As the months of lockdown passed and they spent time together, more of Chief’s unique personality emerged ― such as running around like an exuberant toddler and playing with one toy, only to be distracted when happening upon another toy. He hardly knows how to sit still, she says, because he’s so busy having fun ― or he’s sleeping.

Chief the cat with SalmaAbove all, chief wants to be wherever Salma is. If it’s quiet and she is just watching TV, he’s also quiet and hanging out. If she’s sleeping, he’s sleeping. The moment action resumes in any form, he’s ready.

He is the star of every FaceTime call, but if Salma spends too long on the phone, he feels ignored. One time he belly-flopped onto her dragon tree, snapping it in half to wrest her attention away from a call with her mom. Since that day, some of her plants have been moved to the hallway, while the rest are up on shelves or hanging beyond reach. This, however, does not discourage Chief from trying to get to them.

Cardboard boxes, leftovers from Amazon deliveries, stay on as hide-and-seek toys and places for Chief to sleep. A wine bottle and a French press bit the dust because he usurped their spots on the top of the refrigerator.

[Adopting a cat with larger-than-life personality]

In the virtual world on Instagram, Chief has become the star of the house. The page features pictures of him posing handsomely, sleeping peacefully, etc. The house is his.

Salma is still working from home and almost every day after breakfast, while she works, Chief wants her to play. He sits in front of her, looks her in the eye and meows loudly. She gazes back, meows back. He meows. She meows. He whisper-meows. She does the same.

“It goes on for much longer than you think a cat would commit to communicating,” she says. But, she adds, it’s this level of interaction along with his young and vibrant spirit that makes having Chief in her life so fulfilling, especially now.

Chief the cat playing in a cardboard box

The healing spirit of pets

Salma wasn’t the only person to seek the friendship of a new pet during a challenging time. It has been a busy time for adoptions from Best Friends in Los Angeles.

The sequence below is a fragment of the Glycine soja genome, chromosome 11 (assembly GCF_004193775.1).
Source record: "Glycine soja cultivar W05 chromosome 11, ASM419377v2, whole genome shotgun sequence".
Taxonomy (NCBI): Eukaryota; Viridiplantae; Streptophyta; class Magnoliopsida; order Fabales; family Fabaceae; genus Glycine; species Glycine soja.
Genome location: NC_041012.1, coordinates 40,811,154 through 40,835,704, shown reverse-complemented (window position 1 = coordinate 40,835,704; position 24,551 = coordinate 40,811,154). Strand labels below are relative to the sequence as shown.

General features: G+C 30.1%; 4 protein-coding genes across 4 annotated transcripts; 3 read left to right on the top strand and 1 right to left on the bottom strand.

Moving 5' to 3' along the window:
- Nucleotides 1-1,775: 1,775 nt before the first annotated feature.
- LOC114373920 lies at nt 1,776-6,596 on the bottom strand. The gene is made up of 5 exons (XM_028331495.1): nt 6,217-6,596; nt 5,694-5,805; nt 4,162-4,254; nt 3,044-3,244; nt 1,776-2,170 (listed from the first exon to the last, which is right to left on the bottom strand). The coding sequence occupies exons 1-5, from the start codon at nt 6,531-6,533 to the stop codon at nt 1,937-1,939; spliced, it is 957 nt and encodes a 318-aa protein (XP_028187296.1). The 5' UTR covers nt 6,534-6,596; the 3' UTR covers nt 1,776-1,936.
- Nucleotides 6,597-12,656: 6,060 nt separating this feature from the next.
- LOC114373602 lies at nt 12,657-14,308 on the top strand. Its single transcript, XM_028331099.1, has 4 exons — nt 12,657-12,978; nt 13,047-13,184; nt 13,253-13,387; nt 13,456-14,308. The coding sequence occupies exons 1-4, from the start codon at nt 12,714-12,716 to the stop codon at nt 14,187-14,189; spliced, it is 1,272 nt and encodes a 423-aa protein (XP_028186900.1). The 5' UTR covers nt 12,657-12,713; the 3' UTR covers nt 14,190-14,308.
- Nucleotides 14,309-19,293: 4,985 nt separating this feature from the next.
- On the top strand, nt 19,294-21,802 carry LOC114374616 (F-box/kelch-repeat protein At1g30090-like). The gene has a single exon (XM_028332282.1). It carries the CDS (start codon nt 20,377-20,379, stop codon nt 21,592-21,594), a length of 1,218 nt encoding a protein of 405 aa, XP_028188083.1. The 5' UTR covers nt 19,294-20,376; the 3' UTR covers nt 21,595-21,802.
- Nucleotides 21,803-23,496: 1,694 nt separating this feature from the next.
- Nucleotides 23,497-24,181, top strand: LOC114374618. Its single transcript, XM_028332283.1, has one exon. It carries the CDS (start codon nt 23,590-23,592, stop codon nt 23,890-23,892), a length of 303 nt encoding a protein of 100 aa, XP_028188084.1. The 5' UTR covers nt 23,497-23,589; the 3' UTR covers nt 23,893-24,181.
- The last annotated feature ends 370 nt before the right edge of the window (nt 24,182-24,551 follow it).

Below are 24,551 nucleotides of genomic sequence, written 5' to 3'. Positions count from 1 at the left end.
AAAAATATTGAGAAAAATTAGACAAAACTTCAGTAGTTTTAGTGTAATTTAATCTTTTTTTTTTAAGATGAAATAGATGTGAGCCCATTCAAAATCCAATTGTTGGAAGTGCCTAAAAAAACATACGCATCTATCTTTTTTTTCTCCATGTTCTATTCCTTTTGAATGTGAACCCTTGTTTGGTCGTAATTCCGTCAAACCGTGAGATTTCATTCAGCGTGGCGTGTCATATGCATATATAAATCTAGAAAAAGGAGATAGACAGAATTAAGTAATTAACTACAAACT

“We joked that cats were flying off the shelves,” says Lidia about the days early in the pandemic when people stepped up to foster and adopt pets. They were undeterred by new protocols, such as virtual meet-and-greets and a paperless adoption process. It’s no wonder that many people turned to pets during a difficult time.

Cats are known to comfort their people when they are ill or stressed. Scientific studies show that living with cats may reduce people’s risk of heart disease or strokes. So many people, says Lidia, have commented that having a cat during this time has been a gift. “We help them heal, and they help us heal,” she says.

That’s the bond shared by Salma and Chief. As soon as he arrived, Salma says he settled into his role as chief of the house. “You’re always going to be OK now,” Salma tells him. “You’re safe, you’re healthy and you’re taken care of.” And now both of them are OK.

In an update about how Chief was settling in, Salma wrote: “Thank you for making it possible for me to adopt a literal best friend during a very lonely time.”

A person's hand petting Chief the cat's head

Chase away loneliness with a furry companion

When you adopt a homeless pet, you gain a lasting companion and best friend.

Adopt a pet near you

Read more:

Senior cat comforts adopter during cancer treatment

Purrspectives from a blind tabby cat

11 animals to make you happy right now

Photos courtesy of Salma Syed

Cat Los Angeles COVID-19